New strategies for managing drug spend: RA, Cancer, Hep C
Lelinski outlines four game-changers in managing specialty drugs:
1. Diverse, big data sets. These enable predictive targeting in niche specialty diseases, by integrating more data of different types for the exact same patient.
2. Deep, sublevel analytics. These provide more specific subpopulation levels to determine inappropriate use; high clinician variability; real-world safety issues; and poor adherence.
3. Integrated systems. Integrated provider-payer systems are uniquely positioned to lead the way on new, collaborative business models.
4. Biopharma embracing pay for value. Drug pricing is best disrupted at the edges; biopharma must commit to pay for value with the rest of the healthcare ecosystem.
Taking a look at hepatitis C, Lelinski says it is important to understand subpopulations. “If you know the economic impact of a decision before it is made, you can create an approach for patients so that prior authorization is not needed; most hepatitis drugs are approved anyway,” he says.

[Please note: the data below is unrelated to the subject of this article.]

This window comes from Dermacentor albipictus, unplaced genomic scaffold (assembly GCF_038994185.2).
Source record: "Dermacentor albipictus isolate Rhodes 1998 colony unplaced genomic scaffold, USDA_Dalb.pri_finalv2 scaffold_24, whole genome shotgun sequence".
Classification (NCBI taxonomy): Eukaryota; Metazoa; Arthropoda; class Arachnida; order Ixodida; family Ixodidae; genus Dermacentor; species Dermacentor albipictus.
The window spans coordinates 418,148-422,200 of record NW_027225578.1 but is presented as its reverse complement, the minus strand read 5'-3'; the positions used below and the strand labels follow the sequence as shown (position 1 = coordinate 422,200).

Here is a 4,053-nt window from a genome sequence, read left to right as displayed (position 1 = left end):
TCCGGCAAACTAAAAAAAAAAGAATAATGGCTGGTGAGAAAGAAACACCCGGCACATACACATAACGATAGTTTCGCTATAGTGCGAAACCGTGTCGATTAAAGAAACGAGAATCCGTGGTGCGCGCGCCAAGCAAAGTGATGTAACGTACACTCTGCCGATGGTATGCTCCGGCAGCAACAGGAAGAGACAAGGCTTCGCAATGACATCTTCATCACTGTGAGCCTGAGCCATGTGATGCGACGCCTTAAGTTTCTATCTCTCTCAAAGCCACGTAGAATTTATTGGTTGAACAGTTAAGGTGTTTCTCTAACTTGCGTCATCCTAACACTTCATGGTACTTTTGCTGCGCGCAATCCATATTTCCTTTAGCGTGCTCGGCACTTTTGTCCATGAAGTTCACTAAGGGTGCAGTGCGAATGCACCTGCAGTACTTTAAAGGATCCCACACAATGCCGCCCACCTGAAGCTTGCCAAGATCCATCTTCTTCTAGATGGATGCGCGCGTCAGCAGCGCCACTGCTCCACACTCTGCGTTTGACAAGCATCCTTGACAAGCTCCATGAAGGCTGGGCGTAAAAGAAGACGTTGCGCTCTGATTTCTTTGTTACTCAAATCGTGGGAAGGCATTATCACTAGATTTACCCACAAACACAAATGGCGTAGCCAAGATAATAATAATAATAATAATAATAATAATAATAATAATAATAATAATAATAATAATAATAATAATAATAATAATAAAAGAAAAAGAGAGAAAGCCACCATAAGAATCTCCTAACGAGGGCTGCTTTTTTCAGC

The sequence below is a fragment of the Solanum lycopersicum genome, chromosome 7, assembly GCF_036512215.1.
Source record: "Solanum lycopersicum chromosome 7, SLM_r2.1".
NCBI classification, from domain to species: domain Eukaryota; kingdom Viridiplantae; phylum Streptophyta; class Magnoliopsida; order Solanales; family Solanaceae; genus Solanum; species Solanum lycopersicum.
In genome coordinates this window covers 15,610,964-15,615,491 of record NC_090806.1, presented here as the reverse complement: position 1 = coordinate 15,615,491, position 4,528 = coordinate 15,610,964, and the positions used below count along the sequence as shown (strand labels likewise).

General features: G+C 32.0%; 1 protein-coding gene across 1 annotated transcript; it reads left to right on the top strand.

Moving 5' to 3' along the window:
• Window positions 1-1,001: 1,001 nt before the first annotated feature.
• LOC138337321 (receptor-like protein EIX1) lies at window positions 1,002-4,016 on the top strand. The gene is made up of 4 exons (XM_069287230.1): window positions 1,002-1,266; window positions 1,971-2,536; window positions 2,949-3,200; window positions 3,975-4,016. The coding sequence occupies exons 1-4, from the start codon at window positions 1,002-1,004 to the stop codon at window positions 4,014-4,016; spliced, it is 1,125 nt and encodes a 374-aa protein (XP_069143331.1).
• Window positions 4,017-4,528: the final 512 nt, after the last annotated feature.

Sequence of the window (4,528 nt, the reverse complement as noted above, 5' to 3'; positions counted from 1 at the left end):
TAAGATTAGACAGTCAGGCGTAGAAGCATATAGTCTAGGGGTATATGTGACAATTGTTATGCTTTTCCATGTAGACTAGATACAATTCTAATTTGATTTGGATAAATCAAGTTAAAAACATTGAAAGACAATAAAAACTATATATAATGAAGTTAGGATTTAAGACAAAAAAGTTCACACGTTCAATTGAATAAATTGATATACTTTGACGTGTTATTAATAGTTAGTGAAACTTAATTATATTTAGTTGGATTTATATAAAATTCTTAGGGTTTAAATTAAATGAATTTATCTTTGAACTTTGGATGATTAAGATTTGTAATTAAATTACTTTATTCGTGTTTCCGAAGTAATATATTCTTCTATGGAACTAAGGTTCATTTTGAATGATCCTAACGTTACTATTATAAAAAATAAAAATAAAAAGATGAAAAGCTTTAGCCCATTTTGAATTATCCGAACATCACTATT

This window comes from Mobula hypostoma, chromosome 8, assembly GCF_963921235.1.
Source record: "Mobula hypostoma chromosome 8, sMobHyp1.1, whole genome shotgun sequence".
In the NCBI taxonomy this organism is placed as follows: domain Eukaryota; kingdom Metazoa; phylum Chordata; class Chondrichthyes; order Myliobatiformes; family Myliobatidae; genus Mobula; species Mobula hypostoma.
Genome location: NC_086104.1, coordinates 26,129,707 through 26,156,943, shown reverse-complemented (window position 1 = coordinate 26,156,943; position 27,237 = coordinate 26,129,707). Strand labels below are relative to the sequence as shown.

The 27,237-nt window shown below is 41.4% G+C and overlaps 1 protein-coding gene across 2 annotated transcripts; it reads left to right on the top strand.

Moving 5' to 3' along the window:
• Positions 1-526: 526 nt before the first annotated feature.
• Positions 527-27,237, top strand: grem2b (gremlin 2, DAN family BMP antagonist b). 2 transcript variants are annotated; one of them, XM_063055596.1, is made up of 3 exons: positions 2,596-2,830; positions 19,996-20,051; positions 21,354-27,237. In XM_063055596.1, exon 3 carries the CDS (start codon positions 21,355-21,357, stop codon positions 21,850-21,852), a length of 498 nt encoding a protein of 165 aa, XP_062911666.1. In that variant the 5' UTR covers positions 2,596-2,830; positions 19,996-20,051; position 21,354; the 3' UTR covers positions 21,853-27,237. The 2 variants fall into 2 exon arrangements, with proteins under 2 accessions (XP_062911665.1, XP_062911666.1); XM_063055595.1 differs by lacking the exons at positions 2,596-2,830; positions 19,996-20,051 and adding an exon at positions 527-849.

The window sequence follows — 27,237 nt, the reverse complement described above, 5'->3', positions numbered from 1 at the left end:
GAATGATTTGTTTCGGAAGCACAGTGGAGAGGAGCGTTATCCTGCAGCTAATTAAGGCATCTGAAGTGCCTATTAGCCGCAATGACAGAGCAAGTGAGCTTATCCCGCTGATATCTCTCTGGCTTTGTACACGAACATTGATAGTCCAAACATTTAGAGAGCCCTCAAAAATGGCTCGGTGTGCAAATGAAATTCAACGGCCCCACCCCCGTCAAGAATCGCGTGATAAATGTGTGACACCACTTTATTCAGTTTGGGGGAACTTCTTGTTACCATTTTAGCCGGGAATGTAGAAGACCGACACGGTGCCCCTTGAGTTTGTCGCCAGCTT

Lelinski sees oncology as an area with few competitors but several options and alternatives—too many for clinicians to process. “Decision support is needed for better outcomes linked to insurance and population health, along with more partnerships between plans and clinicians, including incentivizing clinicians because they are taking a risk.
“As we go to scale, one therapeutic area at a time, we will see 15% to 20% specialty drug trend lines dropping to single-digit growth without stifling new drug innovation,” Lelinski says. “We will pay only for the value we receive.”